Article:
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Antoine Coutrot, Nicola Binetti, Charlotte Harrison, Isabelle Mareschal, Alan Johnston; Gaze behavior provides a gender fingerprint. Journal of Vision 2016;16(12):71. doi: https://doi.org/10.1167/16.12.71.
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© ARVO (1962-2015); The Authors (2016-present)
The human face is central to our social interactions, as it allows us to form judgements about identities, intentions, and emotions. Recent studies have shown that, while gazing at faces, each one of us has a particular eye-scanning pattern that is highly stable across time. Although some variables such as culture or personality have been shown to modulate gaze behaviour, we still don't know what shapes these idiosyncrasies. Here we demonstrate that the gender of both the participant (gazer) and the person being observed (actor) strongly influence gaze patterns during face exploration. We make use of the largest set of eye tracking data recorded (405 participants, 58 nationalities) from participants watching videos of another person. Exploiting advanced data-mining techniques, we build a data-driven model able to encapsulate the highly dynamic and individualistic dimension of a participant's gaze behaviour. Female gazers follow a much more exploratory scanning strategy than males, who focus on the eye region. Moreover, female gazers watching female actresses look more at the eye on the left side. This result has strong implications in every field using gaze-based models, including the diagnosis of disorders such as Autism, where a substantial sex ratio difference exists. We also show that a classifier solely trained with eye tracking data is able to identify the gender of both the gazer and actor with very high accuracy. The finding that a gender fingerprint can be extracted from how people observe others reveals widespread, stereotypical face scanning behaviours that fundamentally differ between men and women.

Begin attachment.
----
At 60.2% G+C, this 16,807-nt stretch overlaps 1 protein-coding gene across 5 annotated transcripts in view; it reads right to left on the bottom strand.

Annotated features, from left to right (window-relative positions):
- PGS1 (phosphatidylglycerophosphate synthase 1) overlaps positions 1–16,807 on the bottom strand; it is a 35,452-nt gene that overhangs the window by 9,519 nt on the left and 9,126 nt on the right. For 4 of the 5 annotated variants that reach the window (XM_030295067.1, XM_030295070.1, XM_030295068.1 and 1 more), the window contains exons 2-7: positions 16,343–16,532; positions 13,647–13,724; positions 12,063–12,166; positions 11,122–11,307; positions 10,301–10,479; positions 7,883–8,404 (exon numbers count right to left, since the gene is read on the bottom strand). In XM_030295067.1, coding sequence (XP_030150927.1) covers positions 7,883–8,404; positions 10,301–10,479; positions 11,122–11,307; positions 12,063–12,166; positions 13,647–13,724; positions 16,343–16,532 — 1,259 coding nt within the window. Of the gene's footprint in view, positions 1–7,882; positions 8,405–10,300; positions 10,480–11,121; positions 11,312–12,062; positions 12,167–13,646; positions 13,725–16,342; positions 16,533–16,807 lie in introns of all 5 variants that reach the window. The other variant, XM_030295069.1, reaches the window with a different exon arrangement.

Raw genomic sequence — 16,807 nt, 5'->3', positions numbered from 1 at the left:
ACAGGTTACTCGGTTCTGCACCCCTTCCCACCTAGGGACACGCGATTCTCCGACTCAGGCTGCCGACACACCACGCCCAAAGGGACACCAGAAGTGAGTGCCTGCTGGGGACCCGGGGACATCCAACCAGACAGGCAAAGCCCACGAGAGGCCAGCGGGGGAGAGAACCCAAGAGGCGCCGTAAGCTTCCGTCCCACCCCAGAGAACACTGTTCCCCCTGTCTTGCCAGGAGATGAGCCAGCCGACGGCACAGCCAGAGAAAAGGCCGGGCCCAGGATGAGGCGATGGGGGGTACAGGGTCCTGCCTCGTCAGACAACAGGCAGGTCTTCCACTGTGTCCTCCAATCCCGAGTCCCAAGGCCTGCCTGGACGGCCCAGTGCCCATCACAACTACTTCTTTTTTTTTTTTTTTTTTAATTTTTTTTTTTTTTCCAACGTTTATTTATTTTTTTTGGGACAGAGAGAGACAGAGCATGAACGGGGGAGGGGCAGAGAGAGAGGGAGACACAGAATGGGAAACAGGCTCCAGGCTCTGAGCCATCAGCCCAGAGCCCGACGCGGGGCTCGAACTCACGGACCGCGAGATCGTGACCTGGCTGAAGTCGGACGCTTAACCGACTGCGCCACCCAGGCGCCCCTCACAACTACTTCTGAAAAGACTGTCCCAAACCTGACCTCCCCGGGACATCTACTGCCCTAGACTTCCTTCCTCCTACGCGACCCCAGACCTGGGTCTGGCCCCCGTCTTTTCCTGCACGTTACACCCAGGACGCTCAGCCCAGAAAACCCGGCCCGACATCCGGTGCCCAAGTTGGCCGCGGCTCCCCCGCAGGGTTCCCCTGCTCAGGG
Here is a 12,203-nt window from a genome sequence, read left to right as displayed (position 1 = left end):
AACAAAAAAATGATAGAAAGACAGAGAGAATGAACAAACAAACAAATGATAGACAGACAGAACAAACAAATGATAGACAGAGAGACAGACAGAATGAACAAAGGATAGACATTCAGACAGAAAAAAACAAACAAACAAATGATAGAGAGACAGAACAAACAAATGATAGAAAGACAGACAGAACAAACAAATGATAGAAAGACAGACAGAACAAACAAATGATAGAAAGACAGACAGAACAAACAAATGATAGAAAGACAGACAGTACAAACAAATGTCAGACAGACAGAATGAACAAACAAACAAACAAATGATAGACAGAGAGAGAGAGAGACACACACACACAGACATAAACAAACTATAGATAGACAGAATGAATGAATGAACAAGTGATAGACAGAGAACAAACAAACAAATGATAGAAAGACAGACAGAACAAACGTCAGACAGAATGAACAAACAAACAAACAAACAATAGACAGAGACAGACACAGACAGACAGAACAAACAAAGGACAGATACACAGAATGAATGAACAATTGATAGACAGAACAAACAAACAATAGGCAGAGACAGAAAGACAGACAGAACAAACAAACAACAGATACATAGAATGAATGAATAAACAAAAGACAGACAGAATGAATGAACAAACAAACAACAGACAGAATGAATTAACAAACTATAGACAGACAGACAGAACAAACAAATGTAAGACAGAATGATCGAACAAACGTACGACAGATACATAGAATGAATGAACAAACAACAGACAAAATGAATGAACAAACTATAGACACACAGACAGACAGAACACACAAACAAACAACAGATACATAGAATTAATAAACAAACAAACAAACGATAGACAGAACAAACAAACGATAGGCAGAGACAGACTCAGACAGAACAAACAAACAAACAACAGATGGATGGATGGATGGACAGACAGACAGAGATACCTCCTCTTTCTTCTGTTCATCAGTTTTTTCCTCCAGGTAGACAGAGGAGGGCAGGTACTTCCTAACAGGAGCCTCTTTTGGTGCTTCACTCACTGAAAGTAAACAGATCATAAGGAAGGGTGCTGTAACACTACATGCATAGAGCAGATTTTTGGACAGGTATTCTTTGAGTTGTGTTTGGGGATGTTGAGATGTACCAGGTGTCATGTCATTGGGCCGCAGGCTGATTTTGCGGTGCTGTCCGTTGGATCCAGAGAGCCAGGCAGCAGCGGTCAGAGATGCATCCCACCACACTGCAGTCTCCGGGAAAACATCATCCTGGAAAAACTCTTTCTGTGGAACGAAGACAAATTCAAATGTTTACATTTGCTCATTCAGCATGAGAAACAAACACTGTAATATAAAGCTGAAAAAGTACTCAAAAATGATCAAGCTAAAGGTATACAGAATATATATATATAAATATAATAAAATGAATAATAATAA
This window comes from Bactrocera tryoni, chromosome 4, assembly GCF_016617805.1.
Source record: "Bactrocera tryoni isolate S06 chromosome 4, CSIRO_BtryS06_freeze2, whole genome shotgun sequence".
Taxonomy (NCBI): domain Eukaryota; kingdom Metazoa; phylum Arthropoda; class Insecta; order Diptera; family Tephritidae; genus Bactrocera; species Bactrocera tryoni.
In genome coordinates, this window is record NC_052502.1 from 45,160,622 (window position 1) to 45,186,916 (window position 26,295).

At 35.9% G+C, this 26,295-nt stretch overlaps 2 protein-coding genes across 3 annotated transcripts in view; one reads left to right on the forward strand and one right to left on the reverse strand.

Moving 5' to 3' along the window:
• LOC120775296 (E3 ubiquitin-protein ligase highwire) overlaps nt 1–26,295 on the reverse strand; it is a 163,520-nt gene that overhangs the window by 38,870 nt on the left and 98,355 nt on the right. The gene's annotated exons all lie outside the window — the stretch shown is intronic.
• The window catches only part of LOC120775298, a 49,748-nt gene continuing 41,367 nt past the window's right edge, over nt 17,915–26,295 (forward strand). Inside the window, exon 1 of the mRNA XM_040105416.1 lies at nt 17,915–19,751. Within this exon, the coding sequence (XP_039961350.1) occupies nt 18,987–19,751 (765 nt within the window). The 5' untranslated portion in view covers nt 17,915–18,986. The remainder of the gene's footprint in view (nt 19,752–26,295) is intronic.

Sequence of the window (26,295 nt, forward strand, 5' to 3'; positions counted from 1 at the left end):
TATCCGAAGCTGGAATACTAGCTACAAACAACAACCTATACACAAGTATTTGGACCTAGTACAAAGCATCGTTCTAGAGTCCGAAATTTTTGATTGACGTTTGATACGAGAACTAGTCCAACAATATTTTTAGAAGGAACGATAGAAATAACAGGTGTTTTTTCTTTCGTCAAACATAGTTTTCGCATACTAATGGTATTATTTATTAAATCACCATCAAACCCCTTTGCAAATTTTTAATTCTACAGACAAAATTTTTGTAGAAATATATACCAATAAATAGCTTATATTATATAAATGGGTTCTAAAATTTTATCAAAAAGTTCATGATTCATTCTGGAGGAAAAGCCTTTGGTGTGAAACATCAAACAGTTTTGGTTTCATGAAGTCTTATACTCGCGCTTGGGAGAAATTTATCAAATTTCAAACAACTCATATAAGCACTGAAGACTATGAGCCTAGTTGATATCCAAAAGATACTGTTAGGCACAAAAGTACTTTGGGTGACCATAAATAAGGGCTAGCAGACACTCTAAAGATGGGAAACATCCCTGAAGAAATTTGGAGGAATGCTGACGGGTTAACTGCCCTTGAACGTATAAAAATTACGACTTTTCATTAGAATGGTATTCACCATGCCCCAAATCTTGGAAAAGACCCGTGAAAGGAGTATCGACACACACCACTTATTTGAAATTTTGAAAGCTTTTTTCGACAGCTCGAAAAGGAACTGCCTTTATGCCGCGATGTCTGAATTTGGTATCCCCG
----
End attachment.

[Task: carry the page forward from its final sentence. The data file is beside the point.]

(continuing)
Meeting abstract presented at VSS 2016
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